market failure

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Market failure

The inability of arm's length markets to deliverer goods or services. A multinational corporation's market internalization advantages may take advantage of market failure.

Market Failure

A situation in which the market does not allocate resources efficiently. Market failure can occur for one of three reasons. It may occur when one party has power that can prevent efficient transactions from occurring. An example is a monopoly. A second reason is the possibility that an efficient transaction can have externalities (side effects) that reduce efficiency elsewhere in the market or the broader economy. Finally, market failure can occur because of the nature of certain goods or services. Some analysts believe that market failure is usually the result of insufficient government protection of property rights. Market failure has been cited as a reason for government intervention in the economy. See also: Government failure.

market failure

a situation where a MARKET either cannot serve as a means to allocate resources or where the resulting resource allocations would not maximize society's economic welfare. In the case of COLLECTIVE PRODUCTS, like defence, which are enjoyed in common by all consumers, there is no market to allocate defence resources. In other cases, markets exist but do not operate efficiently For example, a product the production and/or consumption of which involves large SOCIAL COSTS of POLLUTION (see EXTERNALITIES) may be overproduced and consumed since markets for these products take into account only the private costs of production and consumption, while products like vaccines may be underproduced and consumed because their positive externalities are not reflected in their market prices. Markets that are dominated by monopolists (see MONOPOLY) may not allocate resources efficiently since BARRIERS TO ENTRY may prevent firms from entering markets and expanding market supply in response to increased market demand. Finally, FACTOR markets may lead to socially undesirable income distributions when low-income workers are paid very little compared with other workers.

Market failure often necessitates government intervention to correct for such failure. Governments generally make decisions about the provision of collective goods and finance their provision through TAXATION. For products that involve pollution externalities, governments may impose corrective product taxes to discourage supply and consumption, while products with positive externalities may be subsidized (see SUBSIDY). Where markets are dominated by monopolies, governments can use COMPETITION POLICY to regulate the prices charged by monopolists and/or supply terms. Finally, governments can intervene to correct socially undesirable income distribution by correctives such as MINIMUM WAGE RATES to help the low paid, AGRICULTURAL POLICIES to subsidize farmers and PROGRESSIVE TAXATION to require high-income earners to pay more taxes. See PRICE SYSTEM, RESOURCE ALLOCATION, ALLOCATIVE EFFICIENCY, WELFARE ECONOMICS, ROAD CONGESTION.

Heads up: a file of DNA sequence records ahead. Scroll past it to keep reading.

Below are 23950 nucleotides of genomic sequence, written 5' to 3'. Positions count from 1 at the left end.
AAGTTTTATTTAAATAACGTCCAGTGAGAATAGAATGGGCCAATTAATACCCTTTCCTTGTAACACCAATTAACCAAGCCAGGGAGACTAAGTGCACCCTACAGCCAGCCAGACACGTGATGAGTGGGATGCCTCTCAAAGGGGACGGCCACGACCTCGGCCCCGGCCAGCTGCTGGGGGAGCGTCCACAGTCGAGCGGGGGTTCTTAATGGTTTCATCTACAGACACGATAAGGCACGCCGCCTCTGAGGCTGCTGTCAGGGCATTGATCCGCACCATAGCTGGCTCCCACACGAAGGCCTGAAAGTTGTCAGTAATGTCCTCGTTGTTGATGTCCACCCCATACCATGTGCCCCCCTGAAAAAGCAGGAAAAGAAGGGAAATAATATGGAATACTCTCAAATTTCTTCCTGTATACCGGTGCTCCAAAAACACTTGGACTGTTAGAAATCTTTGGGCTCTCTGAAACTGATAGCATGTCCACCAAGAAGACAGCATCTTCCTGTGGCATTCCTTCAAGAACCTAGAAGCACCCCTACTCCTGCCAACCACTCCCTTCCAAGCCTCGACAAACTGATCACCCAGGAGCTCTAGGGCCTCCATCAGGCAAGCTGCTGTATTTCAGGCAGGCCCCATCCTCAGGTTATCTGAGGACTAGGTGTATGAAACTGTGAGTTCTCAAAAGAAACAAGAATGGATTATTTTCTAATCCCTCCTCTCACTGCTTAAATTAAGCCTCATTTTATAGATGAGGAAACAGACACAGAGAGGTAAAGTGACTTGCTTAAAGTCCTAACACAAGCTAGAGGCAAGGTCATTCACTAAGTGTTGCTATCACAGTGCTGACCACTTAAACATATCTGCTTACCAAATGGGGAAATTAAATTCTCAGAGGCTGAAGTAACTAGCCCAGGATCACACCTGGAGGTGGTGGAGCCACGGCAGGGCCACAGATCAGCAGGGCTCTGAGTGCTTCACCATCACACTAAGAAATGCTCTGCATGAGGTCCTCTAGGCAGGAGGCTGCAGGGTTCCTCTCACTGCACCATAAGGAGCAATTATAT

References in periodicals archive ?
In nontechnical terms, one criticism of viewing MTO as evidence concerning neighborhood effects is that doing so interprets neighborhood poverty as equivalent to neighborhood quality.
In other words, neighborhood effects are present regardless of the methodology used to create a financial literacy score.
Neighborhood effects are also recognized to be important in job searches and they influence, in both time and space, the incidence of both segregation and urban poverty (Dawkins, 2004).
No neighborhood is an island: Incorporating distal neighborhood effects into multilevel studies of child developmental competence.
We traced neighborhood effects through two pathways that are connected to individual health outcomes.
The evaluation framework makes a clear distinction between (i) program effects from intent-to-treat and treatment-on-the-treated parameters and (ii) neighborhood effects from local-average-treatment-effect parameters.
In 2004 Verburg and his colleagues said that six key concepts in modeling are level of analysis, the dynamics of cross scale, driving forces, spatial interactions and neighborhood effects, time dynamism and coherence level.
There are empirical studies that focus on how neighborhood characteristics affect families and children, but research on neighborhood effects on employment is quite limited.
Together, Seismos and Paramos address two major sources of variability in a design: proximity variations due to stress and other neighborhood effects, and global variations due to the spread of manufacturing process parameters across different die and wafers.
Then section V presents the results of regressions that measure the neighborhood effects on teacher quality.
Keywords: urban poverty, sociological theory, poverty concentration, neighborhood effects, housing policy, HOPE VI
The gender gap in math: Its possible origins in neighborhood effects.

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